MW: If you’re biologically a man and are living completely as a woman—without having a sex change, isn’t that carrying it a little far?

Adjchavanich: Maybe nature’s cheated some men in a certain way, and if they had to be brought up as boys, well, fine—but they don’t have to live their lives that way.

MW: I think we’ll make you the national spokesperson for all transvestites.

Adjchavanich: I don’t know if I’m qualified to do that.

MW: Let’s talk about your development as a photographer.

Adjchavanich: I went to school at the Corcoran School of Art. I did a senior thesis show on couples.

MW: Couples, meaning?

Adjchavanich: Gays, straights, people living in arrangements. There are a couple of photographs that were particularly memorable [that] got me attention from a curator named Angela Adams. She was putting together a show called ”the issues of gender” and thought my work fit right in with what she was doing. One of my favorite pictures was one of two men kissing in a bathroom. And then there’s another photograph of a lesbian couple in a sweetheart pose. In both examples.. .there was kind of an androgynous element that ran throughout. So [I started thinking about] androgyny, issues of feminism. Anyway, I was fortunate enough to start leasing a photo studio space in Arlington. There was a hairdresser who worked above my studio and he told me that he was doing these shows. Eventually, I went to one and learned he was a female impersonator.

And he was just devastating. He looked perfect.

MW: What was his name?

Adjchavanich: His girl name is Eve Harrington. We immediately set up a photo shoot. The pictures came out great. And I’d continue to go to these events where they were having these shows. I began to start photographing the girls that looked particularly feminine to me and started exploring issues of what is feminine? You know is it the photograph that makes the woman feminine? Or does the woman actually have to be a woman?

MW: What have you learned?

Adjchavanich: I think that it’s the idea of feminine that can be extended through a photograph.

Basically what I’m doing—the whole ambition of this whole photo project—is to extend the image of female impersonator. I’m taking it one step further [by] capturing it on film. You can go to a show and experience it, but the photograph captures what we’ve [just] seen.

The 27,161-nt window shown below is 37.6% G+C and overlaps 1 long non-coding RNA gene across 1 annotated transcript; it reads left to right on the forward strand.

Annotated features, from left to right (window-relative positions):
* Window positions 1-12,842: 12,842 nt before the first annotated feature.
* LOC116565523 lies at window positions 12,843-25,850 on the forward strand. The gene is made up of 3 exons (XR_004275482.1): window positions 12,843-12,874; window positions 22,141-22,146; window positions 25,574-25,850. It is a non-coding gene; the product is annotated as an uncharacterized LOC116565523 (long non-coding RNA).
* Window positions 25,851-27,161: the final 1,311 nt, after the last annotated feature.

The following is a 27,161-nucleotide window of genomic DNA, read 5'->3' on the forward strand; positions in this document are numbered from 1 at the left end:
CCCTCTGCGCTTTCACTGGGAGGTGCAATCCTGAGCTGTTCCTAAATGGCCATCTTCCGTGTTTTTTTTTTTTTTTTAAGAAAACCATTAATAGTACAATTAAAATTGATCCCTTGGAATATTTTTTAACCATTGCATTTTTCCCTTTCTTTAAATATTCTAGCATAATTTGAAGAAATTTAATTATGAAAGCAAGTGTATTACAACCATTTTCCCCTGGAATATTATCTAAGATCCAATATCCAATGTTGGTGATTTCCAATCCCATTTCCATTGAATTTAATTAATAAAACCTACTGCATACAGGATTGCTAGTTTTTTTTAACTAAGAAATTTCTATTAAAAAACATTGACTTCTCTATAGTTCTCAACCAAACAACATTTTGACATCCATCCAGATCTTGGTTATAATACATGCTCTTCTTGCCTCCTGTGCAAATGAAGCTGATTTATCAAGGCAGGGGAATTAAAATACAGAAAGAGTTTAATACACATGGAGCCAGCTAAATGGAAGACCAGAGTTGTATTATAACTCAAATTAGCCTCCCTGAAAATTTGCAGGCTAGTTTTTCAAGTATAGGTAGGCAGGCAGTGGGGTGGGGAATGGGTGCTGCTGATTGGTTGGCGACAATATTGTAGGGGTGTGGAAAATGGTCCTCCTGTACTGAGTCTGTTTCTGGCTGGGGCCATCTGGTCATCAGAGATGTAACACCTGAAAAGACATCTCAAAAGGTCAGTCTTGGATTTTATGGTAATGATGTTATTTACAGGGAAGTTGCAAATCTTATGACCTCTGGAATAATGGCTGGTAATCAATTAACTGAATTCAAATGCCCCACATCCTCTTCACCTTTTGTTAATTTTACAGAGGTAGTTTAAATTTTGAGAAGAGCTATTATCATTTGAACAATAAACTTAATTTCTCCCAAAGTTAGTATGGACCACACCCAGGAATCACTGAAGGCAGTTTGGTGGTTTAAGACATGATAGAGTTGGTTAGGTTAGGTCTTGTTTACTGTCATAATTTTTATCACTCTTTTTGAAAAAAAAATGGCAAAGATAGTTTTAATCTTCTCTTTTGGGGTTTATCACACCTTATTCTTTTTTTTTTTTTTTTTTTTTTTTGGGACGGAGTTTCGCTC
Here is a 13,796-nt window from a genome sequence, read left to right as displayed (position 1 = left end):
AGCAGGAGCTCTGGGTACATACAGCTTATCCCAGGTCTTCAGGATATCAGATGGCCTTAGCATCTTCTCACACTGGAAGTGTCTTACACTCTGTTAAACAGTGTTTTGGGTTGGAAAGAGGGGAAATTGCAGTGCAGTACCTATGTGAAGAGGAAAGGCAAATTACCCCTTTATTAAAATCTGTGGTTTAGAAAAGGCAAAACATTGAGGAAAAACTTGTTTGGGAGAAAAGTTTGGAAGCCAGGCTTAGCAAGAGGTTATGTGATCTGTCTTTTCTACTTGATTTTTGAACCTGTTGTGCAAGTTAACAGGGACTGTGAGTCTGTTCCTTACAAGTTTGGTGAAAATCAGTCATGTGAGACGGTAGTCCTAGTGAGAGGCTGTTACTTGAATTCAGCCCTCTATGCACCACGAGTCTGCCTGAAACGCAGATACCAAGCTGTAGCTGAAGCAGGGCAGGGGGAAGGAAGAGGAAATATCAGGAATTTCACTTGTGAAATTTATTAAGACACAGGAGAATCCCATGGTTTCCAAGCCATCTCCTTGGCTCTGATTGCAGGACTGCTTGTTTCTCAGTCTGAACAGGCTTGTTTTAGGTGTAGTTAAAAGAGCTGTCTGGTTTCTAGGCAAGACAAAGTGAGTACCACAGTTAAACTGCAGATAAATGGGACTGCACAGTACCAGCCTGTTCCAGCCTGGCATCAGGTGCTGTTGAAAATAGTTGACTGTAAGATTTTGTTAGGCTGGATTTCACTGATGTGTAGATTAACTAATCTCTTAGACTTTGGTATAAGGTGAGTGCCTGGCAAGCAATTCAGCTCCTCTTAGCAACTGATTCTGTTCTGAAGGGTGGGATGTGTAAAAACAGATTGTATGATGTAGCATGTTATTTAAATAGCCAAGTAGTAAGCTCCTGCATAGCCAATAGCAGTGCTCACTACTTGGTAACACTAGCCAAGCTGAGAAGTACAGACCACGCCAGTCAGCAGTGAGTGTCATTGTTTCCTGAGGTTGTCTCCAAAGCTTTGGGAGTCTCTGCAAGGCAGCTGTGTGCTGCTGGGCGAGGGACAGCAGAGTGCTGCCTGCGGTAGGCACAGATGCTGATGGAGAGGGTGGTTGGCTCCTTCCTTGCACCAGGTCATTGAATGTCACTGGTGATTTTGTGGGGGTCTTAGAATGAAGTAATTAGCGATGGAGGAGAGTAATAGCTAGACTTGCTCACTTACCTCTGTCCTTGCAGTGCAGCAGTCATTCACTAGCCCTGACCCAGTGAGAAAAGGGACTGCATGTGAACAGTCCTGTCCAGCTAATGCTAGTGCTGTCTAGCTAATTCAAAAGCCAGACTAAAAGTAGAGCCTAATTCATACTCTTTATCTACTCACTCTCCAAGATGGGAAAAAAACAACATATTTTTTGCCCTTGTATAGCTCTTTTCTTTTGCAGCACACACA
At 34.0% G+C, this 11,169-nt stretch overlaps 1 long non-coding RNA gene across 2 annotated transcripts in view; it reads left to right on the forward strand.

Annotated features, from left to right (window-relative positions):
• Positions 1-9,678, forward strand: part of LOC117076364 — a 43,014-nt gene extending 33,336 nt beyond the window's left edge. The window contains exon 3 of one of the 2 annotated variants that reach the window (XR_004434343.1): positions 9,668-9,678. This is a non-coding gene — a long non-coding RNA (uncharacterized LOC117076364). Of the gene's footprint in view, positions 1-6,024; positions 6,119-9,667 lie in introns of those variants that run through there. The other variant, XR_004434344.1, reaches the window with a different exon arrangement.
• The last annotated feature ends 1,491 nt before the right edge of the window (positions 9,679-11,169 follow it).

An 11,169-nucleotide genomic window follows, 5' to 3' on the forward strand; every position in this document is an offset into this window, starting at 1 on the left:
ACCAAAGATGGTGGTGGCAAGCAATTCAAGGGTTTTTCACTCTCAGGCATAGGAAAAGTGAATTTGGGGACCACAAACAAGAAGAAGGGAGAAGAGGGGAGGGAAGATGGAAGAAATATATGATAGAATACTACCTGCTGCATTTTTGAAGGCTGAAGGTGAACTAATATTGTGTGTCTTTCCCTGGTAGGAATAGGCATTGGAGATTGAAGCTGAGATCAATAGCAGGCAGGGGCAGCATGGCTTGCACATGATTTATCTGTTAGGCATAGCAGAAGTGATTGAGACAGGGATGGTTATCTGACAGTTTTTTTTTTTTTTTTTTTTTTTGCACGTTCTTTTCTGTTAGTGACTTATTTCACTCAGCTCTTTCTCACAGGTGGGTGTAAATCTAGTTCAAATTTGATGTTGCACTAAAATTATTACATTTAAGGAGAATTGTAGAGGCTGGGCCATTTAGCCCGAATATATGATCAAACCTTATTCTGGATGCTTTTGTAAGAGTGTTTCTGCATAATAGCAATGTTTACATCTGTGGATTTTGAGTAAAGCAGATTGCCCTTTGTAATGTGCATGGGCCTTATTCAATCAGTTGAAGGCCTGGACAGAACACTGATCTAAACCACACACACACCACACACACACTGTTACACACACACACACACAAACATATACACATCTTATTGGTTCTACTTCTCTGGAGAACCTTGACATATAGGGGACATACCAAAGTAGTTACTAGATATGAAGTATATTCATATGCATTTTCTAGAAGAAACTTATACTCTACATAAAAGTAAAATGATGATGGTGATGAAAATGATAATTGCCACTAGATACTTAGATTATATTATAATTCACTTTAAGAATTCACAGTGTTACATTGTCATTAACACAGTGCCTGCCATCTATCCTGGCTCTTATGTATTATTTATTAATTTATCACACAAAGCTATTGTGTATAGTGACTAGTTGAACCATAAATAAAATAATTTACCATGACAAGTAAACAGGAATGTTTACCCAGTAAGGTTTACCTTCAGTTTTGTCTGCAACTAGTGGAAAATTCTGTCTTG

MW: You’re immortalizing it.

Adjchavanich: That’s right.

MW: I understand this series is a culmination of four year’s work. How many pictures of these girls do you estimate you took over that period?

Adjchavanich: Thousands, probably.

MW: And there are how many pictures in the show?

Adjchavanich: Twelve. At least, on the wall. There’s more in a book that you can order from. It’s a very elegant looking show.

MW: I understand that the gallery’s owner, George Hemphill, oversaw the entire process. In that sense, is a curator like a film director?

Adjchavanich: Absolutely. George has my total trust. He’s the hardest working gallery owner in Washington.

He lives and breathes the artists in his shows, twenty four hours a day. I couldn’t have hoped for a better media turnout and crowd at the opening.

MW: I know that Mr. Hemphifi isn’t gay, but he certainly seems gay friendly.

Adjchavanich: I don’t feel as though there are that many galleries in town that are really all that open to gay patrons, and [George] is really trying to open that door, to get people in.

MW: So he helps you select the prints. Focusing it down to twelve individual pictures must be a very hard selection process.

Adjchavanich: This is what [George] feels are the best of four years of work so far; they’re his picks. We’re confined to a certain space limitation. That’s why we only have twelve up. Plus we don’t want to crowd the show. Sure, if we had room after room after room, we would fill room after room after room.

MW: Do you ever worry about being typecast as an artist, as in, ”Oh, she’s the one who does female illusionists?”

Adjchavanich: No. I think it’s really been good for me, because I’ve gotten to know a lot of people in the gay community who are impersonators. They all know me. When they’re giving up their crowns, they all come to me for their photographs or publicity pictures, or to have a souvenir from that period of their lives. And I’ve had a lot of repeat customers. Girls who want promo pictures, sweetheart pictures, head shots, things like that, for their lovers and their friends. It’s very flattering to me.

MW: How long do you think you’ll continue with this series?